Tuesday, January 8, 2008

Urban Sprawl

We've had comments on the unseasonable weather and the high cost of gas and the perverse growth of the city. These can all be tied together, along with terrorism.

The cost of gas in going up, despite or because of the US government invasion of Iraq. Mayor Cole supposedly is on board with the mayors trying to stop global warming. Big Brother is closing the net on our freedoms, watching our communications and -soon to come- forcing us to carry a biometric specific ID card to show to authorities on demand. This, we are told, is to keep us safe from oil rich terrorists. Why not move to deprive the "terrorists" of their oil dollars? Thereby also solving the global warming and high gas problems?

Well, the city leaders pay lip service to this, but the sprawl along Hwy. 13 continues unabated, while the gutted inner city remains vacant. Those of us trying to keep small businesses open are rewarded with a city employee whose only job is ticketing our customers, while the big box stores have tax supported acres of free parking.

So people are subtly forced to drive by city design, and penalized for patronizing small business.
And the city council just voted to turn a soybean field in the flood plain outside of town into a subdivision, against the unanimous vote of the planning commission.

Where's the beef?

The truth is, Carbondale is becoming a crime friendly ghetto, and it is heartbreaking. Thugs are finding Carbondale to be a welcoming home, and in turn, Carbondale's lack of acknowledgement is sending law-abiding citizens to other towns. Carbondale is dirty, the police are only interested in parking tickets, the schools are subpar with badly behaved students, and real business development doesn't exist. Would you want to live in a town like that?
Your comment that schools are subpar with badly behaved students doesn't h old water, I'm afraid. Parrish school -- where my child attends -- is quiet, orderly, welcoming, and has students that are on task. I'm in the school every couple of weeks and see this first hand.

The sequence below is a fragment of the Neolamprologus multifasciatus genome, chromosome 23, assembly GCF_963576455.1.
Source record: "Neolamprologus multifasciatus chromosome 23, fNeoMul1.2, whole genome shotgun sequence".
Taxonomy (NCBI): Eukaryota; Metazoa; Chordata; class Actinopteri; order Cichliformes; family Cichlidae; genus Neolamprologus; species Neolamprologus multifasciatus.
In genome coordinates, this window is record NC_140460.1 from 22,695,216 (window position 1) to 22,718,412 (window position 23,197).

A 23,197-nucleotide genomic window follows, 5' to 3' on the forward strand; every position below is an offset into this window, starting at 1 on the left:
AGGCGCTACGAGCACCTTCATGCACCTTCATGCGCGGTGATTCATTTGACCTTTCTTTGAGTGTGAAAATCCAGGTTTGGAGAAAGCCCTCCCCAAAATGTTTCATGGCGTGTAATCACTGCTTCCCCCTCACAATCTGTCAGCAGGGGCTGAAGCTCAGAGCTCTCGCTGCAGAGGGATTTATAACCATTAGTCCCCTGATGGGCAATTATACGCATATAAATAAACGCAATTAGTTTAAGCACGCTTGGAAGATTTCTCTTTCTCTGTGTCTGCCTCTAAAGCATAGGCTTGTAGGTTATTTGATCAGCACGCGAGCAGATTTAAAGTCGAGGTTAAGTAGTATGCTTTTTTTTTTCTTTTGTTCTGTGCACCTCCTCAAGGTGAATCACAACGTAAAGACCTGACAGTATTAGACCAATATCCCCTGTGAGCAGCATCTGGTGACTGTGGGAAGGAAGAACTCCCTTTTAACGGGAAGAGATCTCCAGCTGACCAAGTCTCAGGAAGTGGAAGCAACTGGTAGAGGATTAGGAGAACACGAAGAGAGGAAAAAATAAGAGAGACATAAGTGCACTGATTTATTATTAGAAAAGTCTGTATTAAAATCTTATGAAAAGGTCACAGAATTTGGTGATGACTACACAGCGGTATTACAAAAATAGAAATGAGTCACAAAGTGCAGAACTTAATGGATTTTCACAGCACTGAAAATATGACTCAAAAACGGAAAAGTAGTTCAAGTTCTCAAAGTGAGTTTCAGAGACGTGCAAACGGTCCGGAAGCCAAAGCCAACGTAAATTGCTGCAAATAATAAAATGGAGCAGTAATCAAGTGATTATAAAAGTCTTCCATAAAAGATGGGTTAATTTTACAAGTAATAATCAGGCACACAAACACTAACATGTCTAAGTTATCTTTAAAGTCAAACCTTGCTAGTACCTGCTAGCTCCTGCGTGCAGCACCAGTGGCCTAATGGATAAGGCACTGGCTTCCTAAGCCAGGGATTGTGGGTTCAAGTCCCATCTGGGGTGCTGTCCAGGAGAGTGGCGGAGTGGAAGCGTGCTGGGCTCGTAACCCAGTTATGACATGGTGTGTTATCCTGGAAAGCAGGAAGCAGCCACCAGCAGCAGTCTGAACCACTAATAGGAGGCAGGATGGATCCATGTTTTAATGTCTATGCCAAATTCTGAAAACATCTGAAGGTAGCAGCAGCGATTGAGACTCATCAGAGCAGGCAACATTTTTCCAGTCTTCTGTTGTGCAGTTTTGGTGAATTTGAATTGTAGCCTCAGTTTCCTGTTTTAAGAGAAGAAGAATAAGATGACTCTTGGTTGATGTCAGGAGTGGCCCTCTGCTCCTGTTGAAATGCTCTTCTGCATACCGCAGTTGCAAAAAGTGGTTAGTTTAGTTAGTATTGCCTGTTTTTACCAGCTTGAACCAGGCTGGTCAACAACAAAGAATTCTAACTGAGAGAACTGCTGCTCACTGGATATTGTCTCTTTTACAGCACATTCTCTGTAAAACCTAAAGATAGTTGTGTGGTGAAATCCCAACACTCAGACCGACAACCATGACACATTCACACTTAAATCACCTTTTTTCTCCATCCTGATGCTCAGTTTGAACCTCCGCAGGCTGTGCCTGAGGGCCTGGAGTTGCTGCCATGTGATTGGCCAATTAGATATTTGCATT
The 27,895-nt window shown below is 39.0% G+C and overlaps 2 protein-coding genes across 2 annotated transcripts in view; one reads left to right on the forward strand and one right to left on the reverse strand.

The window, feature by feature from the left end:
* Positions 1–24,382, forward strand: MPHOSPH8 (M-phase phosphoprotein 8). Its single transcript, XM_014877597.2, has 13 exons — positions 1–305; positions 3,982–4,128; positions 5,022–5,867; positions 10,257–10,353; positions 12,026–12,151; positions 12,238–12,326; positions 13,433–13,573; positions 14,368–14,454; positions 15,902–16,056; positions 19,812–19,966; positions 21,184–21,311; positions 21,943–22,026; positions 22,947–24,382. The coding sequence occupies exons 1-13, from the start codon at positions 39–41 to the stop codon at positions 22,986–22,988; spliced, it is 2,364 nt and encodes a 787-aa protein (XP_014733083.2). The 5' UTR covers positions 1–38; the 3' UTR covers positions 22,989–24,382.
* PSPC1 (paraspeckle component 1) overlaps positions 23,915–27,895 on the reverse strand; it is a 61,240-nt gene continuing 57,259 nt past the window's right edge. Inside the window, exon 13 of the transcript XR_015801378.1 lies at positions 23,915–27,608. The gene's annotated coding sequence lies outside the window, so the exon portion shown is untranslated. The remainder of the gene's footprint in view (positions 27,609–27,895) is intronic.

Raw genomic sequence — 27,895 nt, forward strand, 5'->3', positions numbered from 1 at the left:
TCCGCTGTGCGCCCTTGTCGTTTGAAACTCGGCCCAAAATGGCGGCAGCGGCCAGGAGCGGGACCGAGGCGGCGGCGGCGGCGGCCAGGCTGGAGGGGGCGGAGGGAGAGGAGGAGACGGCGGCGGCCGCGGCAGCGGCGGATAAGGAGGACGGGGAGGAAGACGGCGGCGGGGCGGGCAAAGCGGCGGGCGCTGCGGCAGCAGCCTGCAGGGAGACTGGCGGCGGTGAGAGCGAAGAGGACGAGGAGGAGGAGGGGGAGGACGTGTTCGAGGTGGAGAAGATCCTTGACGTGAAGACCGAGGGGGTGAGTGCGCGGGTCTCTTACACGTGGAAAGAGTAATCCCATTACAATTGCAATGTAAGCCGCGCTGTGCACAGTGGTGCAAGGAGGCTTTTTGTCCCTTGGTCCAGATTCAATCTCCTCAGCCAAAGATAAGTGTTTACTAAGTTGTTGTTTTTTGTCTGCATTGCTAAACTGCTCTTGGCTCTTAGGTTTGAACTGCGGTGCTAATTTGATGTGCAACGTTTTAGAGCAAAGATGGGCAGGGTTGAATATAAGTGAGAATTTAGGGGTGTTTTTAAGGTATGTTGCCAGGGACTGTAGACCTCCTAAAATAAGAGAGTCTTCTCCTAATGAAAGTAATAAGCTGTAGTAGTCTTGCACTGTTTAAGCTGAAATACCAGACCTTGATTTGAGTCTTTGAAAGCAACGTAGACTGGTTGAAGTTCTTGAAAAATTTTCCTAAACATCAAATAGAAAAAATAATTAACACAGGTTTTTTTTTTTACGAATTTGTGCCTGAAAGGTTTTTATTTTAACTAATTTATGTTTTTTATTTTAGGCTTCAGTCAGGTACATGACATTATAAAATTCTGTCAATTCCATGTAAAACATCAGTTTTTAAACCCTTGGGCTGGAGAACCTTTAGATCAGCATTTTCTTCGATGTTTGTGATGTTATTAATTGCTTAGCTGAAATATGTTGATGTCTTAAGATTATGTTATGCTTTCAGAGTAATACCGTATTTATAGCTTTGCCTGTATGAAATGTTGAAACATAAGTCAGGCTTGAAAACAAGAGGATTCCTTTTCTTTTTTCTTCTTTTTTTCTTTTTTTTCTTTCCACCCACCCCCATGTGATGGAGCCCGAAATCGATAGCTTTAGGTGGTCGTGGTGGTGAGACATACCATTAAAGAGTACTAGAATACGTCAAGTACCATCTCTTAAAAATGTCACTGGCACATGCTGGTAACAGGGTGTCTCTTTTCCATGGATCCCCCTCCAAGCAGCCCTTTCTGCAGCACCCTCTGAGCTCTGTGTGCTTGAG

Well, there's crime and there's crime. If you're afraid of teenaged pickpockets, that's one thing.
The biggest mugging is the millions of tax dollars spent on subsidies to wealthy developers. Road widening, utility and sewer installation-all done at tax-payer expense to benefit the rich. If they had to spend the millions of dollars it costs to provide infrastructure in the targeted farm fields, they wouldn't be able to sprawl the city as easily.
So go ahead and fear the poor, while all along the rich are costing you much more.
I am confused about the comment on Parrish School. It only goes to first grade, has a significantly different demographic than Carbondale schools with older children, and is not part of any comparative testing regime.No doubt it is well run, and for that I'm thankful. But, it proves nothing at all about the quality of the Carbondale School System, which is abysmal by most accounts.
How can you discount Parrish School when it constitutes 25% of the school system? Because it doesn't comport with your view of the district? If you think that Thomas is bad, say that Thomas is bad then...don't extrapolate to the entire district.

But past that, I have seen no evidence to suggest that the "demographic" is significantly different. Age is obviously different from one school to the next, but certainly that isn't what you meant. Are you really implying that there is some magical shift between first and second grade where every white person takes their kids out of school after a good experience at Parrish?